Rare archival recordings spanning 64 years, 10 Mi’kmaq communities and four provinces have gotten a new lease on life thanks to the efforts of Memorial University’s Research Centre for the Study of Music, Media and Place (MMaP).
For the first time, 24 tracks of traditional Mi’kmaq songs, hymns, anthems and fiddle tunes are featured on the new CD Welta’q: It sounds good: historic recordings of the Mi’kmaq.
The disc includes recordings from Newfoundland and Labrador, Nova Scotia, New Brunswick and Quebec from 1944-2008.
The album is part of the MMaP’s “Back on Track” archival series which has been making rare and otherwise inaccessible music available to the public and educators since 2005.
The project was produced by ethnomusicologist Dr. Janice Esther Tulk, a Memorial PhD graduate who currently is a Social Sciences and Humanities Research Council (SSHRC) postdoctoral fellow at Cape Breton University in Nova Scotia.
The album includes recordings from institutions across the country and field recordings from private research collections. As well, it includes a 60-page booklet written by Dr. Tulk that includes textual and musical transcriptions, translations of Mi’kmaq texts, extensive notes, photographs, and discography, and artwork by Mi’kmaq artist Jerry Evans.
“The diversity of musical genres included on this CD challenges any narrowly conceived notion of what Mi’kmaq music is,” said Dr. Tulk. “Further, the inclusion of the story of Mi’kmwesu – a flute-playing trickster in Mi’kmaq culture – demonstrates the inclusiveness of the Mi’kmaq concept for music. Welta’q means “it sounds good” and can extend beyond music to other aspects of expressive culture, such as story-telling performances.
“While many of the songs on this CD will be recognizable to community members, and some even to the broader population, many of these performances were not widely known during the consultation process,” added Dr. Tulk. “By releasing them to the public, we hope to preserve and celebrate Mi’kmaq culture, while also providing historic source material to inspire future generations of Mi’kmaq.”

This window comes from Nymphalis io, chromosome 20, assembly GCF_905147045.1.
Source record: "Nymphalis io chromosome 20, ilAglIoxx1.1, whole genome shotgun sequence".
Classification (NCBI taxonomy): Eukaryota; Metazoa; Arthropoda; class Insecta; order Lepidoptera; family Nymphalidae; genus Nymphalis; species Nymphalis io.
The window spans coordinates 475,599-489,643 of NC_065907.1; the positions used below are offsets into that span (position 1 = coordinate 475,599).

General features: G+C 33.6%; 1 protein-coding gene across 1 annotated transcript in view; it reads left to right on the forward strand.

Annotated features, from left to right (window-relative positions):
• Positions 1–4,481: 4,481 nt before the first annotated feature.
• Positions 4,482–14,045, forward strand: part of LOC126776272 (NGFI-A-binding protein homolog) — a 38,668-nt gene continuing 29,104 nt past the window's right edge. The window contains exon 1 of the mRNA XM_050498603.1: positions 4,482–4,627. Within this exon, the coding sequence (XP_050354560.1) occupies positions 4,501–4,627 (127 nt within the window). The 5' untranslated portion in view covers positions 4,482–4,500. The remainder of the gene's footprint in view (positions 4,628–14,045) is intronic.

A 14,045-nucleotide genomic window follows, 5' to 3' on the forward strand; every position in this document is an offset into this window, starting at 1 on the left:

Dr. Beverley Diamond, director of MMaP and producer of the archival series, said the release of the CD helps preserve historic Mi’kmaq recordings, making them available to everybody.
“Dr. Tulk has done a superb job of selecting and documenting the archival material on this CD,” she said. “The range of musical idioms and stories is an important record of the interactions and intercultural connections that have been important to Mi’kmaq people in Atlantic Canada.”
Funded by Memorial University’s Leslie Harris Centre for Regional Policy and Development, the CD was produced with the approval of Mi’kmaq Ethics Watch at Cape Breton University. The recordings were digitized, edited and mastered by Spencer Crewe of Memorial’s MMaP.
Featured performers on the album include:
• Sarah Denny – Eskasoni, NS
• Lee Cremo – Eskasoni, NS
• Chief Peter Jeddore – Miawpukek (Conne River), NL
• Friendship Centre Drum Group – St. John’s, NL
• Paul Pike – Corner Brook, NL
• Peter Michaels – Middleton, NS
• Harriet Denny – Eskasoni, NS
• Annie Cremo – Eskasoni, NS
• Martin Sack – Shubenacadie, NS
• Michael William Francis – Elsipogtog (Big Cove), NB
• Gilbert Patlas – Eel Ground, NB
• Chief William Paul – Shubenacadie, NS
• Chorale Micmac – Listuguj, QC
• Jane Sorby – Listuguj, QC
• Anthony Dedam – Listuguj, QC
• Bella Caplin – Listuguj, QC
• Charles Marshall – Millbrook, NS
• Birch Creek Singers – Elsipogtog (Big Cove), NB
To order copies of Welta’q: It sounds good: historic recordings of the Mi’kmaq, visit www.mun.ca/mmap/music/cds.